Medicare Advantage enrollment on the rise

Friday, October 10, 2014

YARMOUTH, Maine – Medicare has said it expects enrollment in Medicare Advantage plans to increase, a trend providers say they are seeing already.

“We are seeing a lot more this year then we have in the past,” said Dan Heckman, president and general manager of Heckman Healthcare in Decatur, Ill. “There was never a lot of penetration in this area by managed care. I think they are marketing it more aggressively.”

A recent release from CMS said that enrollment in MA plans in 2015 is expected to reach an all time high. From 2010, when the Affordable Care Act was implemented, and 2015, enrollment in the plans is projected to increase 42%.

One reason for the increase: Many of the plans offer better drug coverage, say providers.

“We have some particular patients—the more chronic patients—that have aged in to Medicare and they have been used to a Blue Cross-type policy,” said Laura Williard, senior director of regulatory affairs for High Point, S.C.-based Advanced Home Care. “They need something similar to what they are used to.”

Advanced has seen an increase in MA plans of about 2% among its oxygen and CPAP patients, she said.

The plans are often easier for HME providers to deal with, too, they say.

“They do pretty much everything that Medicare does,” said Ron Frantz, medical director for home health at Bell Apothecary in Easton, Pa. “Their rules and polices aren’t the same, but they pay the same as far as the equipment. We are able to do beds, oxygen and nebulizers—all the normal DME that we didn’t win a bid for.”

One big way in which MA plans are different from Medicare is audits.

“Technically, they aren’t immune from audits, but we are not seeing one audit from MA plans,” said Heckman. “I don’t know if they just haven’t thought of it.”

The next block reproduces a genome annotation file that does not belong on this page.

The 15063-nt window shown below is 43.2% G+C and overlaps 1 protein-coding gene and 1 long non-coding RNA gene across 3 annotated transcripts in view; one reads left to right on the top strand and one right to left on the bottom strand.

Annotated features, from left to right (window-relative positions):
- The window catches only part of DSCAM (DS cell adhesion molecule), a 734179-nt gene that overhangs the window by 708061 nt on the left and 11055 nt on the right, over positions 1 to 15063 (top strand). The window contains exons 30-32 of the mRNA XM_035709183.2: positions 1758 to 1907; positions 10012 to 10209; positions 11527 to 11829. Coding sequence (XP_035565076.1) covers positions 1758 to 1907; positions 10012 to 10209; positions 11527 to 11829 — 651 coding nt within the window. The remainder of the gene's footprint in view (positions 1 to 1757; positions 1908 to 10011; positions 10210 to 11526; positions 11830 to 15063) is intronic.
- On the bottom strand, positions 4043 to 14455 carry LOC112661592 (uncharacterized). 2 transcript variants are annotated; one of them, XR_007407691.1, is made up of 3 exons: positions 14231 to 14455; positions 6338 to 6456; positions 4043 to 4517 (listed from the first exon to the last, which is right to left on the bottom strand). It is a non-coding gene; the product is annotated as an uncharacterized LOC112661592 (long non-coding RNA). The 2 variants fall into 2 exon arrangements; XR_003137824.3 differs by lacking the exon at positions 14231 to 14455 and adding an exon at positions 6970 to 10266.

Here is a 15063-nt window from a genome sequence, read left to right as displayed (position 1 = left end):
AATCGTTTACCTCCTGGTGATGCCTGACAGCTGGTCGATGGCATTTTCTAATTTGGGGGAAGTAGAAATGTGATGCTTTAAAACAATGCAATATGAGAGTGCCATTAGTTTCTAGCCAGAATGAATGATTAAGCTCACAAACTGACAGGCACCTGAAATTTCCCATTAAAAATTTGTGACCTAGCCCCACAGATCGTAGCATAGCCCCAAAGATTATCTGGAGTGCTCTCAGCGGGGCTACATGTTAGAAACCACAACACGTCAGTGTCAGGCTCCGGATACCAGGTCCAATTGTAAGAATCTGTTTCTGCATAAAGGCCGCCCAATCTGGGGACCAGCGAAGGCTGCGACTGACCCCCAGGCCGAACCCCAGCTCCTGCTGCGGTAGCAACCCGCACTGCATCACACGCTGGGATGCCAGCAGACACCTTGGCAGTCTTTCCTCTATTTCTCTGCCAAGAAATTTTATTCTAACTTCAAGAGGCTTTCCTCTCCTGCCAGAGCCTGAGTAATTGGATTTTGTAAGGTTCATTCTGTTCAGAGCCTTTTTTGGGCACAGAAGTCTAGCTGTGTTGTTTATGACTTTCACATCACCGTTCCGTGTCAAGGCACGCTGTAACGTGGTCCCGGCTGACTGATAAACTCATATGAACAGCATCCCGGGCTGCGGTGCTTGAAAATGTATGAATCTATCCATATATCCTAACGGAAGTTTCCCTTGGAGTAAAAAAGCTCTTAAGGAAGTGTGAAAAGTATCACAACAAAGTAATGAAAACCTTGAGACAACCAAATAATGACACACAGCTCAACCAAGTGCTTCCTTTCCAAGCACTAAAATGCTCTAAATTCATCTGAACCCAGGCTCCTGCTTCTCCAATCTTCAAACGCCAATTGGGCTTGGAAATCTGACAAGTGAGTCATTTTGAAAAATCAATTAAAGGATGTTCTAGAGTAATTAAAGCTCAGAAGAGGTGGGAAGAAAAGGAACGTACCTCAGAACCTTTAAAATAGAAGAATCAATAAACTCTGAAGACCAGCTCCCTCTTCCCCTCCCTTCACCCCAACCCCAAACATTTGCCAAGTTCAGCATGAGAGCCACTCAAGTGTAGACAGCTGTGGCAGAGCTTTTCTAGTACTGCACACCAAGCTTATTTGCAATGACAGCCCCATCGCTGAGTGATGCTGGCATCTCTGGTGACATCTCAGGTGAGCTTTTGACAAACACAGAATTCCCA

The annual open enrollment period for Medicare began Oct. 15. The mass enrollment period is always a challenge, says Williard. When beneficiaries change plans or switch from traditional Medicare, HME providers are often the last to know. 

“We have an insurance change process during this time and we put extra resources to that,” she said. “We find that we know that a change is happening, but we don’t know who the new plan is. That can impact and delay getting authorizations.”


In our area, we've experienced an increase in Medicare Advantage enrollment in the past 3 years and so far, it hasn't been a positive experience for our DME company. As a result, we've lost several clients because we are no longer in-network with the new HMO. The challenge that we're faced with is that when we applied to become a provider for these HMOs, our applications were denied for the reason that according to them "they already have enough HME providers in the area".  Although, most of these clients still wants us to continue to provide their supplies and equipments. I just don't understand why HMOs have to limit the number of providers to their benificiaries especially if a company is willing to accept their terms and follow Medicare guidelines.